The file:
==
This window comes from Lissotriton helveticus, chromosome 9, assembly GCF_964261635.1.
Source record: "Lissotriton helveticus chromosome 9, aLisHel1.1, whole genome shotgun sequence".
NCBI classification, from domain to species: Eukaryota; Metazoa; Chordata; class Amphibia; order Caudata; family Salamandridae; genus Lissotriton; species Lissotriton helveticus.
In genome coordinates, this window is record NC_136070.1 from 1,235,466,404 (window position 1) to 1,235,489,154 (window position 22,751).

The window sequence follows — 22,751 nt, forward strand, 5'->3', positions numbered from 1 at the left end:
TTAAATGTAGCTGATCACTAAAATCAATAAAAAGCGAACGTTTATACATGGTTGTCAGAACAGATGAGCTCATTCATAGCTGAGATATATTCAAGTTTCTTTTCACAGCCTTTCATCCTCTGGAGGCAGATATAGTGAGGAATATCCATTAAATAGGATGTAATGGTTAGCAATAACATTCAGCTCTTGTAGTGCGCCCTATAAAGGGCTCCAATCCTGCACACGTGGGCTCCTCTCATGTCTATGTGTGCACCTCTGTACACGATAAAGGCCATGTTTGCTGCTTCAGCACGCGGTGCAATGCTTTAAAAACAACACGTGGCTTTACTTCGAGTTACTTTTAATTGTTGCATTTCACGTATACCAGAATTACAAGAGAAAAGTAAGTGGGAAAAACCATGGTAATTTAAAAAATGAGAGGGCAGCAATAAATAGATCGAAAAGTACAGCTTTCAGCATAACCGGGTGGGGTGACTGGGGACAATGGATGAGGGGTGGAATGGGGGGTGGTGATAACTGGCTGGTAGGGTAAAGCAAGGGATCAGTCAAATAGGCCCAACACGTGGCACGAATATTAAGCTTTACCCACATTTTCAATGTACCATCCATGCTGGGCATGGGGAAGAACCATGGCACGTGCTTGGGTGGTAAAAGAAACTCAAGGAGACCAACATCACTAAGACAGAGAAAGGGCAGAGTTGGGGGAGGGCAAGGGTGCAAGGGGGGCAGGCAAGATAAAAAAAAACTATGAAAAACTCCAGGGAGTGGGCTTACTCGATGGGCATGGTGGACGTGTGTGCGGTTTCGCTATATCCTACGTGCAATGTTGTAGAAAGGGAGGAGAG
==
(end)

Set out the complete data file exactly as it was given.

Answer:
This window comes from Lissotriton helveticus, chromosome 9, assembly GCF_964261635.1.
Source record: "Lissotriton helveticus chromosome 9, aLisHel1.1, whole genome shotgun sequence".
NCBI classification, from domain to species: Eukaryota; Metazoa; Chordata; class Amphibia; order Caudata; family Salamandridae; genus Lissotriton; species Lissotriton helveticus.
In genome coordinates, this window is record NC_136070.1 from 1,235,466,404 (window position 1) to 1,235,489,154 (window position 22,751).

The window sequence follows — 22,751 nt, forward strand, 5'->3', positions numbered from 1 at the left end:
TTAAATGTAGCTGATCACTAAAATCAATAAAAAGCGAACGTTTATACATGGTTGTCAGAACAGATGAGCTCATTCATAGCTGAGATATATTCAAGTTTCTTTTCACAGCCTTTCATCCTCTGGAGGCAGATATAGTGAGGAATATCCATTAAATAGGATGTAATGGTTAGCAATAACATTCAGCTCTTGTAGTGCGCCCTATAAAGGGCTCCAATCCTGCACACGTGGGCTCCTCTCATGTCTATGTGTGCACCTCTGTACACGATAAAGGCCATGTTTGCTGCTTCAGCACGCGGTGCAATGCTTTAAAAACAACACGTGGCTTTACTTCGAGTTACTTTTAATTGTTGCATTTCACGTATACCAGAATTACAAGAGAAAAGTAAGTGGGAAAAACCATGGTAATTTAAAAAATGAGAGGGCAGCAATAAATAGATCGAAAAGTACAGCTTTCAGCATAACCGGGTGGGGTGACTGGGGACAATGGATGAGGGGTGGAATGGGGGGTGGTGATAACTGGCTGGTAGGGTAAAGCAAGGGATCAGTCAAATAGGCCCAACACGTGGCACGAATATTAAGCTTTACCCACATTTTCAATGTACCATCCATGCTGGGCATGGGGAAGAACCATGGCACGTGCTTGGGTGGTAAAAGAAACTCAAGGAGACCAACATCACTAAGACAGAGAAAGGGCAGAGTTGGGGGAGGGCAAGGGTGCAAGGGGGGCAGGCAAGATAAAAAAAAACTATGAAAAACTCCAGGGAGTGGGCTTACTCGATGGGCATGGTGGACGTGTGTGCGGTTTCGCTATATCCTACGTGCAATGTTGTAGAAAGGGAGGAGAG